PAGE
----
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Theatre in Review: Days of Rage (Second Stage)/Gloria: A Life (Daryl Roth Theatre)

Top: Mike Faist, Tavi Gevinson. Bottom: Christine Lahti, Joanna Glushak. Photos: Joan Marcus.

The 1960s, the decade that remains lodged, like a bullet, in the American imagination, looms large in two current productions, only one of which has anything interesting to say. In Days of Rage, Steven Levenson takes the novel approach of portraying the student activists of the period as incompetent losers. He focuses on a little cadre of would-be Weather Underground types living in Ithaca. They call themselves a collective, but the term is surely aspirational, since they are but three: Spence, whose idea of a little light bedtime reading is Lenin; Quinn, who is always calling for criticism sessions aimed at rooting out the ideological errors of her roommates; and Jenny, Spence's girlfriend, or ex-girlfriend, or whatever, since they have adopted a policy of everyone sleeping with everyone.

When their numbers were slightly larger, they bed-hopped according to a posted schedule. But two members have fled, taking the car with them. The left-behind trio is busily, and ineffectually, trying to sign up volunteers to join them for a planned massive demonstration in Chicago against the Vietnam War -- the so-called Days of Rage, held in 1969. The time for peaceful demonstrations is over, Spence insists: "The white working class in America is finished. They've been bought off with refrigerators, mortgages, pensions. Their historical mission is over."

He should talk. Since he, Quinn, and Jenny are the radical version of The Gang That Couldn't Shoot Straight, struggling to come up with the rent when not standing forlornly on street corners, trying to interest someone, anyone in their cause. (Jenny is constantly being importuned to hit up her parents for money, never mind that she doesn't speak to them.) Jenny, being ousted from a Sears outlet outside of which she has set up shop, tangles with Hal, one of the store's clerks and a black man, who doesn't buy her party line. (Among other things, Hal has a brother in Vietnam.) Improbably, they start spending time together. Meanwhile, joining the collective is Peggy, who says she is on the run from her mother and stepfather in Seattle, and is almost desperate to get involved. "I hate white people," she announces emphatically, referring to a group that includes herself. Her denunciation is of a piece with Jenny, who, responding to a mild joke by Hal about their ethnic differences, says, in typically self-lacerating fashion, "I am a racist." Hal, slightly unnerved, replies, "You don't laugh very much, do you?"

Both Hal and Peggy prove to be destabilizing forces: He gives Jenny the experience of a private life, which upsets the others, while Peggy constantly stirs the pot, inflaming the group's differences and throwing herself into bed with Spence and Quinn. (The play is loaded with joyless sex designed to make a political statement.) But listening to Quinn denounce monogamy as "one of the main forms of oppression that capitalism uses against people" or Peggy accuse Quinn of being a liberal, using a tone of voice usually reserved for child abusers, or watching Jenny practically go to pieces every time her mother phones up, a question repeatedly comes to mind: Is Steven Levenson clueless about this fraught era, or is he merely incapable of keeping his contempt from showing?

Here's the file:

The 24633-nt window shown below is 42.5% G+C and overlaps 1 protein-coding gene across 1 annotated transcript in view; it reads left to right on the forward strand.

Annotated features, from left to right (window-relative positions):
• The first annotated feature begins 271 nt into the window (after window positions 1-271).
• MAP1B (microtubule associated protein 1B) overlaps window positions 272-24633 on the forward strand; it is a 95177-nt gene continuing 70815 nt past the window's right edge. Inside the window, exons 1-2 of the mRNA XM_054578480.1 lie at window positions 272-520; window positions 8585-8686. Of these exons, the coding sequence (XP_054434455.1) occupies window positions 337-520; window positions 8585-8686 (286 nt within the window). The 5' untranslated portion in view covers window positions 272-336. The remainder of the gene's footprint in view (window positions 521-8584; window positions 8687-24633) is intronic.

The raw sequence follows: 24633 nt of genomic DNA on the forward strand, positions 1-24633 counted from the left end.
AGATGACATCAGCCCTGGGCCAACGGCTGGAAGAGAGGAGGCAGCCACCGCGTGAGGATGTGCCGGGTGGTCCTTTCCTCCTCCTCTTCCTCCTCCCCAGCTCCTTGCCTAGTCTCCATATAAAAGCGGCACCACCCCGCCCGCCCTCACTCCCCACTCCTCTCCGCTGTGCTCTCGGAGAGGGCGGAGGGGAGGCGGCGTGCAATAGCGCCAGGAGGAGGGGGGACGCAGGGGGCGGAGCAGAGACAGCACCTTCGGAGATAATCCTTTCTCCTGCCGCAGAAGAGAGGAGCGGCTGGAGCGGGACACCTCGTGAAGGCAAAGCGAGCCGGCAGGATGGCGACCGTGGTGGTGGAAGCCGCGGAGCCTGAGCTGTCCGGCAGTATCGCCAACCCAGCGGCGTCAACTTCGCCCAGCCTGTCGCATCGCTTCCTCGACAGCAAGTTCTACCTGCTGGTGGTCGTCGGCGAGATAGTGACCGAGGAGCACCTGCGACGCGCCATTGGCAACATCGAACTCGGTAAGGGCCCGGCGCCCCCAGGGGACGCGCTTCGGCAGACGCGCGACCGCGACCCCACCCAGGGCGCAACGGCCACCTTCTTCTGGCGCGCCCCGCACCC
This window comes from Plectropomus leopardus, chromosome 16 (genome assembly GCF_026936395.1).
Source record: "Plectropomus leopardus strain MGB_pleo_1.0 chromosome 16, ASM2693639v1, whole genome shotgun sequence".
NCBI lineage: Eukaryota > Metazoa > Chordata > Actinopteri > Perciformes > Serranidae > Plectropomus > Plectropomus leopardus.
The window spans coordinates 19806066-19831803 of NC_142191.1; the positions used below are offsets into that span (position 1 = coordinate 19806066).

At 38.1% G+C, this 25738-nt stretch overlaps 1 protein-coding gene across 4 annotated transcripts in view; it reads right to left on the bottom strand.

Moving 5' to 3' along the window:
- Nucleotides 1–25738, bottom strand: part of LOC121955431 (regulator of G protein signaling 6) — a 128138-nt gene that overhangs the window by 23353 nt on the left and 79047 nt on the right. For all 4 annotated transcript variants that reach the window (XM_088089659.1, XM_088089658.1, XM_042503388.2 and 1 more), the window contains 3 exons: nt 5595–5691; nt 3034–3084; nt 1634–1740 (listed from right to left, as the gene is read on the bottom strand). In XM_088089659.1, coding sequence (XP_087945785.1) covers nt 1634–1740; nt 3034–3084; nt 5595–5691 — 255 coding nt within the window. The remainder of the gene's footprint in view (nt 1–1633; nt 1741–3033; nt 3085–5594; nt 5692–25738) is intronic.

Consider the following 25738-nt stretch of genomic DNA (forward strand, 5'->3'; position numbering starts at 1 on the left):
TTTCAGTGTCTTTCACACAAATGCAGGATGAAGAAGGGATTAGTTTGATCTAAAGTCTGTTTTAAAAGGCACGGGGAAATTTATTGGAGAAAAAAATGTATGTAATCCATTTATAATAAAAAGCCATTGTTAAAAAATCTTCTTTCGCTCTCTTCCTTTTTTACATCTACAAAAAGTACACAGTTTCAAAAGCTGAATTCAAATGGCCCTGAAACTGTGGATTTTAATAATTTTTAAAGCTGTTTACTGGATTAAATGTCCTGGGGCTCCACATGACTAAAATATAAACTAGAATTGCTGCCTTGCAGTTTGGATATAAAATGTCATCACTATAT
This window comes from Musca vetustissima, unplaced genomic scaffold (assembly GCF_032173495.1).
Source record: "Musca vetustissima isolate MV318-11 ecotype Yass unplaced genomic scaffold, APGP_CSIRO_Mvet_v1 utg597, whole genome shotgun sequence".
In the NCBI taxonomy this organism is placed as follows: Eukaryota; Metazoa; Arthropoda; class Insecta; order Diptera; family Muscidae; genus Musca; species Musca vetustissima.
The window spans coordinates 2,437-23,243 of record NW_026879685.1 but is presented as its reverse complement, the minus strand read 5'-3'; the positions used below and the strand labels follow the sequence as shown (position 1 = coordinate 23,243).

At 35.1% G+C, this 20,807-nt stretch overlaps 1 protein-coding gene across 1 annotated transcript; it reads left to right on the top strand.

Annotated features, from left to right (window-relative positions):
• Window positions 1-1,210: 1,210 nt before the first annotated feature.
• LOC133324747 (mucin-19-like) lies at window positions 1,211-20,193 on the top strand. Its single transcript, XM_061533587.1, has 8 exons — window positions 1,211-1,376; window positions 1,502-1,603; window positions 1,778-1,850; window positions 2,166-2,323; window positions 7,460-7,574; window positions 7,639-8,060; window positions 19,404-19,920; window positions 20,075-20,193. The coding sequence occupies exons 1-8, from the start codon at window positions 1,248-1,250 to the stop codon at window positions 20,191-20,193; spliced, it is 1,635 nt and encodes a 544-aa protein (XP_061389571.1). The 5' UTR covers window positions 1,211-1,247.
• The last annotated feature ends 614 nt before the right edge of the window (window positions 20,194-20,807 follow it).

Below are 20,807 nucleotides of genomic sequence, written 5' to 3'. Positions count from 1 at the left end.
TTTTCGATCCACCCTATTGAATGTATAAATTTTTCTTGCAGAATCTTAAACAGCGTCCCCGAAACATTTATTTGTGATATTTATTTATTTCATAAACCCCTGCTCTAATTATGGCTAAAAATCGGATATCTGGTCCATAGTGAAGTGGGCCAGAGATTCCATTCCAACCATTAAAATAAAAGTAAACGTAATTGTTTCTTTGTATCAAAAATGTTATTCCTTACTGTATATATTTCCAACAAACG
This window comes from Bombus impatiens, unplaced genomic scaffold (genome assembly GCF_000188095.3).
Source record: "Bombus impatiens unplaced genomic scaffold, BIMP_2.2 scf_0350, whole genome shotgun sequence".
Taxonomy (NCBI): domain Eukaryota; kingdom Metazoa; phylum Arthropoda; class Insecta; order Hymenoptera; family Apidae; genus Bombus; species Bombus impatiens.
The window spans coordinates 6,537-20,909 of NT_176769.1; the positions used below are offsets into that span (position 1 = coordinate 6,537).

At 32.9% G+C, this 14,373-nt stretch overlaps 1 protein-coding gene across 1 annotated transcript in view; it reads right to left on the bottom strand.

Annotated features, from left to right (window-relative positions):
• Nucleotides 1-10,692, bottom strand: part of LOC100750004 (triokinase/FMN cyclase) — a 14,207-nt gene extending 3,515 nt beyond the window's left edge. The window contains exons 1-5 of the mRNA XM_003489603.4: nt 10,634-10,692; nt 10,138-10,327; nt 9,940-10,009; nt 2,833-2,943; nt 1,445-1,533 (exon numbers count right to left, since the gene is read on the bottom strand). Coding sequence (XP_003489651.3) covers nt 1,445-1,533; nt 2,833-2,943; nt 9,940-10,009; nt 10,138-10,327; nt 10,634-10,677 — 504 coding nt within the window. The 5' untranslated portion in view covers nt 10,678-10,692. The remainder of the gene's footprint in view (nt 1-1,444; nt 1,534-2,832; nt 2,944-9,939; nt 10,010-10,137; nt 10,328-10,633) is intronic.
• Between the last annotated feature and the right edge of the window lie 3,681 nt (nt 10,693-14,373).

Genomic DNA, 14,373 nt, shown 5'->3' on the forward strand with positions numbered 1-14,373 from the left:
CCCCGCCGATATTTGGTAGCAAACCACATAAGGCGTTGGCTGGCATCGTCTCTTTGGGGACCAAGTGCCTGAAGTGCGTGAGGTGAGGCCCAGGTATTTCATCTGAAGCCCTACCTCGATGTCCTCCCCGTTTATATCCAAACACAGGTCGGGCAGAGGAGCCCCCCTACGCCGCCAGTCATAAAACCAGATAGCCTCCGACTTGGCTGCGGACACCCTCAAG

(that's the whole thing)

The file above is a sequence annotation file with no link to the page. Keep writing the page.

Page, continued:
As each character undergoes a meltdown, a cloud of paranoia settles in -- is the government watching or, maybe, physically threatening them? -- which is revealed to have its roots in a bungled act of terrorism. They might endorse violence, at least theoretically, but when Spence is standing at the door, brandishing a gun, and someone says, "Turn the safety off," of course his response is, "What's a safety?"

The number of things one could write about the SDS/Weather Underground is uncountable, but they cannot be faulted for their passion or that they shook up the country and played a major role in a social revolution, a cultural break of the sort that may happen once a century, if even that. They also forced a reckoning about the Vietnam War that might not have happened until much later, if ever. And it's difficult to criticize their embrace of violence unless you believe that they used it to some effect. Levenson's smugly derisive tone, combined with his inability to give anyone in this tribe of waifs a single interesting character trait, causes Days of Rage to be dead on arrival.

Sadly, this is so despite a cast that includes the gifted Mike Faist as Spence and Lauren Patten as the easily wounded Jenny. J. Alphonse Nicholson brings a welcome touch of complexity to Hal, although the idea of a romance between him and Jenny -- a hostile, depressive soul with a wardrobe clearly in need of a trip to the laundry - is laughable. (Similarly, it's hard to believe that any of them would be seduced by the strident, sandpaper-voiced Peggy of Tavi Gevinson.) Trip Cullman's direction works hard to give the action some punch, but it's not clear why he allowed, or encouraged, the set designer, Louisa Thompson, to lumber this small play with a vast, two-story house that constantly moves up- and downstage. It is lit with lovely, detailed time-of-day looks, alternating with violent red washes, by Tyler Micoleau. Paloma Young's costume design neatly contrasts Hal's hip period fashion with the worn-out threads favored by the others. Darron L West's sound design includes plenty of rock music plus key effects, including a tolling bell and a car horn.

Levenson is one of the best of the new crop of playwrights -- he has a keen awareness of contemporary mores and politics -- but Days of Rage feels like it was written after he saw a number of bad movies about the era. The single touching moment comes at the end, with a flash-forward sequence that reveals the future of each character. Only at the very last second does he grant them a modicum of grace.